Crushed, I turned my sights back towards home after doing a stint at the local summer school. I was hired by Principal John Christopher for grades 7,8,9 three weeks before school started in 1986, up on the third floor of St. Mary’s Academy in Glens Falls, then just a shell of its former glory, though I recall it with fondness. The high school closed two years later, I think; I had by then moved on to my high school alma mater, Hudson Falls High School, where I would spend the remainder of my 30+ year career.

But then, the magic that we created at HFHS is the reason for my being invited this week to address the college body, staff and students. The cosmos beckoned in my work at home, and abroad, but now I am returning with the story that I hope will be judged inspirational-though unfortunately it seems the topic is always relevant.

Just because I retired from the classroom doesn’t mean that I’m not still an educator, and education is the key. Maybe I’ll see you there. Next stop, Germany. More later.

Roemer Lecture on WWII Liberation

Educator and author Matthew Rozell ’83, ’88 MS, will deliver the annual Kenneth Roemer Lecture on World Affairs at SUNY Geneseo. His talk, “Liberation, 1945: An American GI Response to the Holocaust During WWII,” will take place at 2:30 p.m. on Wednesday, April 6, in the Doty Recital Hall. The event is free and open to the public. Please note that masks are required in all buildings on campus.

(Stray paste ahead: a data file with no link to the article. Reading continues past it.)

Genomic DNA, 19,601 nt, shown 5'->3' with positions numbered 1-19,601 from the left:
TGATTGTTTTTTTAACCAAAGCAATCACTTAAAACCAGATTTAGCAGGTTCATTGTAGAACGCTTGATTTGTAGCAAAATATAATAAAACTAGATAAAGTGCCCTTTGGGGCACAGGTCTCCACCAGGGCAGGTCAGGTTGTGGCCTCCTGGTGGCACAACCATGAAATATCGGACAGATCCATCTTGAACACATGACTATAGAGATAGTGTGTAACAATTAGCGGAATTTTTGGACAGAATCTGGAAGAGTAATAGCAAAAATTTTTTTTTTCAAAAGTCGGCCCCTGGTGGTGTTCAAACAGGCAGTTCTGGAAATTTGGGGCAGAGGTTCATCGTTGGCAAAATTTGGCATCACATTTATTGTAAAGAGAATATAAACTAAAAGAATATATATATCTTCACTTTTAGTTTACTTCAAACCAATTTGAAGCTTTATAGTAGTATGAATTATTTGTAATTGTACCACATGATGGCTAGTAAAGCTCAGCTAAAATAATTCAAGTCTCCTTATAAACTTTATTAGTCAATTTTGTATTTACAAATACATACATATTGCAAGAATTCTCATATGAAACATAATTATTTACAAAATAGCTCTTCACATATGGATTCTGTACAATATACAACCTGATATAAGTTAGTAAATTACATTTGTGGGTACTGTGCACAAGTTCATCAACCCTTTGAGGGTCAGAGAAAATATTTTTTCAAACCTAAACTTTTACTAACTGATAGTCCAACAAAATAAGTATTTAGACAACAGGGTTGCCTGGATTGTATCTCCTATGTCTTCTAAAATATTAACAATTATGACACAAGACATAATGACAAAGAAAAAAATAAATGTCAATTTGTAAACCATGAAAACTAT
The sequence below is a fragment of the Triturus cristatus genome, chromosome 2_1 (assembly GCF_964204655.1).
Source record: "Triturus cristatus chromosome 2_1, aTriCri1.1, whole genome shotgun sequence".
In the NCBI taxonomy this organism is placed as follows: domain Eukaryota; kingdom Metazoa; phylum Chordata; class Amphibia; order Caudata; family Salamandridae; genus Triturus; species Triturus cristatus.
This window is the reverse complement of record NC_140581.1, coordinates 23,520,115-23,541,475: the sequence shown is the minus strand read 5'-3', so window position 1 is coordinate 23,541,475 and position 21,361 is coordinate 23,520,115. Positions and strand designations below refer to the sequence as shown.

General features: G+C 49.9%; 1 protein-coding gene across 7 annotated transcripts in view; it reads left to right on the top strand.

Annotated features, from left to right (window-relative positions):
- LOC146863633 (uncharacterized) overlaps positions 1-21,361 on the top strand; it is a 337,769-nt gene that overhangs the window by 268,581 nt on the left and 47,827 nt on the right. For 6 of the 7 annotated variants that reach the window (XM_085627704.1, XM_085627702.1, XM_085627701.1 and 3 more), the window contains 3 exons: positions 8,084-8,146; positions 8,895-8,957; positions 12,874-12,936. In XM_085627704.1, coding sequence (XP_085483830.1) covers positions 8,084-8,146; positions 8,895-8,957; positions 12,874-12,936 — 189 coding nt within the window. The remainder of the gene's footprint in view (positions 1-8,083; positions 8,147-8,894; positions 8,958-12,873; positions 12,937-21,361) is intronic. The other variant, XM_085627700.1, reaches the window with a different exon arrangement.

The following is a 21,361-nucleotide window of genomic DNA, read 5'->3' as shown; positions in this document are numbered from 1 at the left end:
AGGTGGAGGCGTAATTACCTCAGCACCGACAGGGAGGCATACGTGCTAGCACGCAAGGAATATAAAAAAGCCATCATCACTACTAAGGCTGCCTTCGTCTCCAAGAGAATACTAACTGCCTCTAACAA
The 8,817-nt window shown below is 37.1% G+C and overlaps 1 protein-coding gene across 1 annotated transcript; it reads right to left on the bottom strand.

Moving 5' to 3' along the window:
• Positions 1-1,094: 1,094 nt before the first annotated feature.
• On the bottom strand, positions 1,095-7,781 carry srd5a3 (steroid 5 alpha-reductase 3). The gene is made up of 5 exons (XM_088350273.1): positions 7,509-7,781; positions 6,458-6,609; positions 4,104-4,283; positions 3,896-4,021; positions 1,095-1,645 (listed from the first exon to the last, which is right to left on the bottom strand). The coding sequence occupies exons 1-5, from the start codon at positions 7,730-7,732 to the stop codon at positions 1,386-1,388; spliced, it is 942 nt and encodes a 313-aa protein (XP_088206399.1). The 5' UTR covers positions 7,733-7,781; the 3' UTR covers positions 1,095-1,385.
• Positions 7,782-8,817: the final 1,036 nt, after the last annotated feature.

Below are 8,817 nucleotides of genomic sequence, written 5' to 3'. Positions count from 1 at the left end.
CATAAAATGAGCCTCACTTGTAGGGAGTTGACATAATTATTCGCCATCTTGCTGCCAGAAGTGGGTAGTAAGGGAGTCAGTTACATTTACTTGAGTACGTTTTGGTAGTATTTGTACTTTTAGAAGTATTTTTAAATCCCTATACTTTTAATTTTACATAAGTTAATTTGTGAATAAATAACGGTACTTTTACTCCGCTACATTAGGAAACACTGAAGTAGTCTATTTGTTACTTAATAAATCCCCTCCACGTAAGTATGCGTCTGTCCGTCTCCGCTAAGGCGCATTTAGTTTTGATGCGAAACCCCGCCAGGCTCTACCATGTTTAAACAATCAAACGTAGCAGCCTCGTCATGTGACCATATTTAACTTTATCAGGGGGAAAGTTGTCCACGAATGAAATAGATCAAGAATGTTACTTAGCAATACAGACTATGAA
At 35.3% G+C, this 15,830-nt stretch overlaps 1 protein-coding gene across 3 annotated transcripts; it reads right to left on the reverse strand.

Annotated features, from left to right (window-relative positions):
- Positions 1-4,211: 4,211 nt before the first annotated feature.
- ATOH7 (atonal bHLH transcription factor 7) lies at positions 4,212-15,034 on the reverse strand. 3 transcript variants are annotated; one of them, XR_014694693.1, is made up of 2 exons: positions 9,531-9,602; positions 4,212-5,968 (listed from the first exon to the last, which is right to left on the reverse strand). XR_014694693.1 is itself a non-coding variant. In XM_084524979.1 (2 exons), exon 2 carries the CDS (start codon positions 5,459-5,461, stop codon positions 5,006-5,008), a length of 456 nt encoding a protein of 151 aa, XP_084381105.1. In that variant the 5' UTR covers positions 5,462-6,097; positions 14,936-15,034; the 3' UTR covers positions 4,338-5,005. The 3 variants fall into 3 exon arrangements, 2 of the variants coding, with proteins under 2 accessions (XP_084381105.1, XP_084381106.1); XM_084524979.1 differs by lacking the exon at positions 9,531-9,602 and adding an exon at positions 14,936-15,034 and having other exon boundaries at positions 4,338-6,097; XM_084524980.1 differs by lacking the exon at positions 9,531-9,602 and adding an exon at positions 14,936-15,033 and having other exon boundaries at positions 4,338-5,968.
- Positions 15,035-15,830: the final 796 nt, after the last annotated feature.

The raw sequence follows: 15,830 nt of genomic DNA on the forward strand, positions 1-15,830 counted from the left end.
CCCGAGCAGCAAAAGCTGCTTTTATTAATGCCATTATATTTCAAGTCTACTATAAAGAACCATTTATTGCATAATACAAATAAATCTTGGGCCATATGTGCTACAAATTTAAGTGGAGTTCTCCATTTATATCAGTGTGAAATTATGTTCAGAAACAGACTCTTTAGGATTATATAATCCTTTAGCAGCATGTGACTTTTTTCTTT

On April 13, 1945, three weeks before the end of World War II in Europe, two tank commanders of the 743rd Tank Battalion of the U.S. Ninth Army overran a train transport near Magdeburg, Germany, filled with 2,500 Jewish concentration camp victims, many of them children. One of the tank commanders had a Kodak Brownie camera and recorded the rescue. The dozen snapshots taken that day were stored a shoebox in the back of a closet for over 60 years until brought to light by a high school oral history project interviewing WWII soldiers. 

Rozell is an award-winning history teacher, author, speaker, and blogger on World War II and the Holocaust. He taught at Hudson Falls (NY) High School for thirty years. In 2009, he and his class helped to reunite more than 275 Holocaust survivors with their American soldier-liberators and were featured as an ABC World News Person of the Week. The work was later released as his 2016 book, A Train Near Magdeburg, which is in production for a major documentary film, and was recently featured on C-SPAN’s Book TV.

Rozell’s teaching has also been featured by the CBS Evening News, NBC Learn, the Israeli Broadcast Authority, the United States Holocaust Memorial Museum, and New York State United Teachers. His multi-volume oral history book series of World War II, The Things Our Fathers Saw, has sold over a half-million copies in various formats.